3) i find it is easier to cut most of thread on a lathe and then just finish threads with a thread die. cutting just last .005" with a die is like reaming a hole.
03-06-2016, 06:43 AM #13
As for the chart, it starts at 1/2". Everything that you need on threading is in Machinery's Handbook. Also, it has pretty much all the sizes, standard or not.
03-06-2016, 07:17 AM #14
As also has been mentioned then for a standard 2A tolerance on UNC threads the max diameter is a little under nominal diameter.
These might be useful as to OD tolerances:
6-32 max 0.1372 min 0.1312
8-32 max 0.1631 min 0.1571
10-24 max 0.1890 min 0.1818
12-24 max 0.2150 min 0.2078
1/4-20 max 0.2489 min 0.2408
Hope you have a good micrometer
Nothing against Machinist Handbook but for threads then I suggest buying ASME B1.1. As far as thread information goes ASME beats the handbook hands down.
Oops noticed post #11 after I posted and also how old this thread is.
03-06-2016, 07:47 AM #15
i have cut fine threads up to 127 tpi by using front of cutter to push or form threads before
what happens is since metal is pushed around the outside diameter gets bigger and often a wire edge or sharp edge forms at top of vee. when you use a dull thread die i believe it pushes metal around a bit and the outside diameter can change. that is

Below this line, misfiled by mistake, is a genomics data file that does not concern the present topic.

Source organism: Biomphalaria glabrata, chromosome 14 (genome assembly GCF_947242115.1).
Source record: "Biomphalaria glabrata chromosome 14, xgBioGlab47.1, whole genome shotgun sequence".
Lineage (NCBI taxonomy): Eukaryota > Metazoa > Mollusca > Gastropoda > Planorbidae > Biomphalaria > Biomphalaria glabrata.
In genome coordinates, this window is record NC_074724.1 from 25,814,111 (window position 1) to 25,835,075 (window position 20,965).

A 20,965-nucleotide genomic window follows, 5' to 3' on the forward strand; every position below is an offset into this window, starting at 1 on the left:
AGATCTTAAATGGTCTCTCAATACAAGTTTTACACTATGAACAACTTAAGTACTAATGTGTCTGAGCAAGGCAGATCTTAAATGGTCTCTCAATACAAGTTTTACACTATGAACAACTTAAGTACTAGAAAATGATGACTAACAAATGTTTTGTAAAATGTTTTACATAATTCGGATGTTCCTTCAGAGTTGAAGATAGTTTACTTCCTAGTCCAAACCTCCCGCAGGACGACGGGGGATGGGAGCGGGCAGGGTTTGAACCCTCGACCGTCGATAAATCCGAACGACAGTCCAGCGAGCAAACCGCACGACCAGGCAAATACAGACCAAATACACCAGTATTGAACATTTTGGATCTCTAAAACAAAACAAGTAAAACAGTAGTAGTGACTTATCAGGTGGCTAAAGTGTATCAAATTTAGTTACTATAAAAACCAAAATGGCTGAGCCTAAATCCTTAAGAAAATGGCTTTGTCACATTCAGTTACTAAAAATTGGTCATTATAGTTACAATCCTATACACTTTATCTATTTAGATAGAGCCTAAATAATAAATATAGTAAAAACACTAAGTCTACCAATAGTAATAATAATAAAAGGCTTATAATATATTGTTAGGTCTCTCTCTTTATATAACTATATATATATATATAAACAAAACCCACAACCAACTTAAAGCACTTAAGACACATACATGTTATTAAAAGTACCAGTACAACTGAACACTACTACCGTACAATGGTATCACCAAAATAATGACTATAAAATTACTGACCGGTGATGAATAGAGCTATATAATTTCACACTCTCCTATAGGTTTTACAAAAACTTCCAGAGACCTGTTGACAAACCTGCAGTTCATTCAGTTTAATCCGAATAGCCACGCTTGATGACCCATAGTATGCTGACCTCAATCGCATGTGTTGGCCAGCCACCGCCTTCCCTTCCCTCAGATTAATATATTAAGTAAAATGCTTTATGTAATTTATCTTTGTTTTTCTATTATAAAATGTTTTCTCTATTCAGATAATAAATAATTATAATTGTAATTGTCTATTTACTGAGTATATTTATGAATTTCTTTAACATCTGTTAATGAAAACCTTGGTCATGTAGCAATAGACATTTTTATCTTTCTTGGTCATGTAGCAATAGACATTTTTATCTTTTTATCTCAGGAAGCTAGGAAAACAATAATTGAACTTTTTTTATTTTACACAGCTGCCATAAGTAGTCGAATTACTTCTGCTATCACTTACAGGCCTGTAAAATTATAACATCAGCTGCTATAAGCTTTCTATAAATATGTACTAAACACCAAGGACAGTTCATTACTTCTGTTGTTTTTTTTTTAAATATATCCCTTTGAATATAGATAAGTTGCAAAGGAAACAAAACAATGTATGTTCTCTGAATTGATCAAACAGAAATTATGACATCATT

..... you might start the threading .005" under size but when done threading you can easily measure less or it might be .000 to .003" under size after threading.
some early fine pitch threading dies or plates actually cut not threads but formed the threads by pushing metal around. thus you had to start with under size outside diameter. very very similar to using thread forming tap. you start with bigger tap hole size and after threads formed if you measure you will measure hole size closed up a bit
by the way if you think thread forming is odd or new that is how henry maudslay first created threads over 200 years ago. it actually is a very very old thing forming threads in soft ductile metal
03-07-2016, 05:49 PM #16
Multiply the threads per inch X 13. Add 60. This is the stock size for threads less than 1/4-20.
2/56 thread= 2x13=26+60=86 .086 is the stock size for 2/56 thread
3/48 3x13+60 =.099
4/40 4x13+60 =.112
5/44 5x13+60 =.125
This formula works up to but not including 1/4/20
There is another formula for larger threads,I have it written down in the shop.I'll post it tomorrow.I think if you do a search ,you may come up with it yourself.I wrote down formulas for metric as well.also in the shop.
03-08-2016, 03:41 AM #17
03-08-2016, 01:38 PM #18
Where can you buy steel rod under size? I can see a turned dia for threading to be 0.002 to 0.004 undersized, but threading standard rod should be used as it is. May be it comes 0.001 to 0.002 undersize - fine. Nobody will take foot long sections of 1/2 inch dia rod and turn it down. A good die will have no problem cutting a thread on a rod 0.500" in dia. I have never has a problem with running a 1/4-20, 5/16-18, 5/16-24, 3/8-16 or any other die over a full size dia rod.